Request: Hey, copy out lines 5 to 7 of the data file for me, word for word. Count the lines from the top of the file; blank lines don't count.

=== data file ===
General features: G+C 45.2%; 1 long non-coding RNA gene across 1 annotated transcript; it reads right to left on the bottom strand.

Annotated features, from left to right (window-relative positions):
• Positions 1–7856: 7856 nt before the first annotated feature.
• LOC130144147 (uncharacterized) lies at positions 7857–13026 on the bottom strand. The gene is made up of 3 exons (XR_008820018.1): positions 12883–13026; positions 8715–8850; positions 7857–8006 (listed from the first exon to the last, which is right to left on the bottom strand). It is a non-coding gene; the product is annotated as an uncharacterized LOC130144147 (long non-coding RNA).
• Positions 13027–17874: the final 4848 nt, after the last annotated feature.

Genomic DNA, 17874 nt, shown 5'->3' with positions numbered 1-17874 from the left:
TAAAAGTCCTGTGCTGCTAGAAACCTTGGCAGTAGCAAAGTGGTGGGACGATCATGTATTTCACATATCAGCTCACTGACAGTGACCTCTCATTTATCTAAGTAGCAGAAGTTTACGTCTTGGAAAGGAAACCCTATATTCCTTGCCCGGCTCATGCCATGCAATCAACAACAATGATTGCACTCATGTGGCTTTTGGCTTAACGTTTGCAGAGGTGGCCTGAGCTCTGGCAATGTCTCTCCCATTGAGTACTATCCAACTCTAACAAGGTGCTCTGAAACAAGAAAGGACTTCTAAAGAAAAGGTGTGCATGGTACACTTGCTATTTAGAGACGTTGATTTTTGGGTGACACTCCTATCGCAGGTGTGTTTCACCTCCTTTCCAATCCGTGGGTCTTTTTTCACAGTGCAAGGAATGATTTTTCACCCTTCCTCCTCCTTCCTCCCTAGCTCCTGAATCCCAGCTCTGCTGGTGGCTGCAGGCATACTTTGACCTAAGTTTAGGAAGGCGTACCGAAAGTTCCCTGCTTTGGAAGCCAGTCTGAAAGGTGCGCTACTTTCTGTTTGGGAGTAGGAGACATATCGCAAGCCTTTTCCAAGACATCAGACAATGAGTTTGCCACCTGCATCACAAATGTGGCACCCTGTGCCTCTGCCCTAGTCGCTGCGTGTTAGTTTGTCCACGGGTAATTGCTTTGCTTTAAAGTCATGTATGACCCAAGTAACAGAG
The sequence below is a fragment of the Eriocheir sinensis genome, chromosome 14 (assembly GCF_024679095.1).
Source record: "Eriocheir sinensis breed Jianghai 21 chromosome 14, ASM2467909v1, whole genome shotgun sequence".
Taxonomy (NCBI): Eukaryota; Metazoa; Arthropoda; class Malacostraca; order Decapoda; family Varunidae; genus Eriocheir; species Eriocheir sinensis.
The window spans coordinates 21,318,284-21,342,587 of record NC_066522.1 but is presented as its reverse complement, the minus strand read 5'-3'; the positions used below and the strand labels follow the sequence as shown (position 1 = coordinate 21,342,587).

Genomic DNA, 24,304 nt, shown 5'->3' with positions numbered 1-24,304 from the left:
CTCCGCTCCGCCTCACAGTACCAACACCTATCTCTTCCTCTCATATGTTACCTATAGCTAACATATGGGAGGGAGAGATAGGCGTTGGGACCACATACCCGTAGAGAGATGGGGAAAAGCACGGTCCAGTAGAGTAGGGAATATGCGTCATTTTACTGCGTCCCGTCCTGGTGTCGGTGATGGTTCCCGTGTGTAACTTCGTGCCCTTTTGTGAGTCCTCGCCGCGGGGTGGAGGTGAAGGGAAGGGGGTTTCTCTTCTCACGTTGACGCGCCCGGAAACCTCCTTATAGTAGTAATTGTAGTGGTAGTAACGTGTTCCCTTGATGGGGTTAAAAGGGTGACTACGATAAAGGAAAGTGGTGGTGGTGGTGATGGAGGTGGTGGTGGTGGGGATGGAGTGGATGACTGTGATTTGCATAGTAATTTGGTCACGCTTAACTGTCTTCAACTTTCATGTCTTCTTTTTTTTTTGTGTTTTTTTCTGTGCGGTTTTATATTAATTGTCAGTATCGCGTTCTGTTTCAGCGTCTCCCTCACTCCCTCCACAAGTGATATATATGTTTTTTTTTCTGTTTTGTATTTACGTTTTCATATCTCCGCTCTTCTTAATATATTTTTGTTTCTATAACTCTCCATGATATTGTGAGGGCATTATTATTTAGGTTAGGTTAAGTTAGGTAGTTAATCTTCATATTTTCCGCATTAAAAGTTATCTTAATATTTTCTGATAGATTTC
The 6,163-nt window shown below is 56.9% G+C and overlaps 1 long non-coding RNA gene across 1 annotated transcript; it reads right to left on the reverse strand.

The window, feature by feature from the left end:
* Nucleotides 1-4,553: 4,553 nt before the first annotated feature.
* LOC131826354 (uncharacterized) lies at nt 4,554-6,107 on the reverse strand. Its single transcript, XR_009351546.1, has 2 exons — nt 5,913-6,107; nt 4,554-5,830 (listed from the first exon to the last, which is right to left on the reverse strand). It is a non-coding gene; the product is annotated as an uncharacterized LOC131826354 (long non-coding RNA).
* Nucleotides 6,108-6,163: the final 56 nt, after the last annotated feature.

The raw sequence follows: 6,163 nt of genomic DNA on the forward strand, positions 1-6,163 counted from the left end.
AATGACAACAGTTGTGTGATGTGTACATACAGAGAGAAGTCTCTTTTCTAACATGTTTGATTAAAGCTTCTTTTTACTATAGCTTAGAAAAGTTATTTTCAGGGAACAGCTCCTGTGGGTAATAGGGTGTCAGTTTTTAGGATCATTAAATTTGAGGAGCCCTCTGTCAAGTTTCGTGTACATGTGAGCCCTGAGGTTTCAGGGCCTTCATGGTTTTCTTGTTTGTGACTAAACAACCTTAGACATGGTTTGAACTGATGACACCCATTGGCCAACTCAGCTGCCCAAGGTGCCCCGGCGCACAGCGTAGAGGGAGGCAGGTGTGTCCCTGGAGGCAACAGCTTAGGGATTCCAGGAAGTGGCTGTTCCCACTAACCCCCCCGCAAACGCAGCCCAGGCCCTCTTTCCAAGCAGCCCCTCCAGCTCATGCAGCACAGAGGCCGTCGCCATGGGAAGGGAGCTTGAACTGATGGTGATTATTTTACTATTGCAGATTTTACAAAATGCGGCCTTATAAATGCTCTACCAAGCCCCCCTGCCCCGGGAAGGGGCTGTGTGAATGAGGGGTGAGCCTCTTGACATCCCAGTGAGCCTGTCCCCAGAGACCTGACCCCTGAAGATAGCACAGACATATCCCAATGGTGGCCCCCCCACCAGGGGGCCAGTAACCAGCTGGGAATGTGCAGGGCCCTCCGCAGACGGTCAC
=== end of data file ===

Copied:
• Positions 13027–17874: the final 4848 nt, after the last annotated feature.

Genomic DNA, 17874 nt, shown 5'->3' with positions numbered 1-17874 from the left:
TAAAAGTCCTGTGCTGCTAGAAACCTTGGCAGTAGCAAAGTGGTGGGACGATCATGTATTTCACATATCAGCTCACTGACAGTGACCTCTCATTTATCTAAGTAGCAGAAGTTTACGTCTTGGAAAGGAAACCCTATATTCCTTGCCCGGCTCATGCCATGCAATCAACAACAATGATTGCACTCATGTGGCTTTTGGCTTAACGTTTGCAGAGGTGGCCTGAGCTCTGGCAATGTCTCTCCCATTGAGTACTATCCAACTCTAACAAGGTGCTCTGAAACAAGAAAGGACTTCTAAAGAAAAGGTGTGCATGGTACACTTGCTATTTAGAGACGTTGATTTTTGGGTGACACTCCTATCGCAGGTGTGTTTCACCTCCTTTCCAATCCGTGGGTCTTTTTTCACAGTGCAAGGAATGATTTTTCACCCTTCCTCCTCCTTCCTCCCTAGCTCCTGAATCCCAGCTCTGCTGGTGGCTGCAGGCATACTTTGACCTAAGTTTAGGAAGGCGTACCGAAAGTTCCCTGCTTTGGAAGCCAGTCTGAAAGGTGCGCTACTTTCTGTTTGGGAGTAGGAGACATATCGCAAGCCTTTTCCAAGACATCAGACAATGAGTTTGCCACCTGCATCACAAATGTGGCACCCTGTGCCTCTGCCCTAGTCGCTGCGTGTTAGTTTGTCCACGGGTAATTGCTTTGCTTTAAAGTCATGTATGACCCAAGTAACAGAG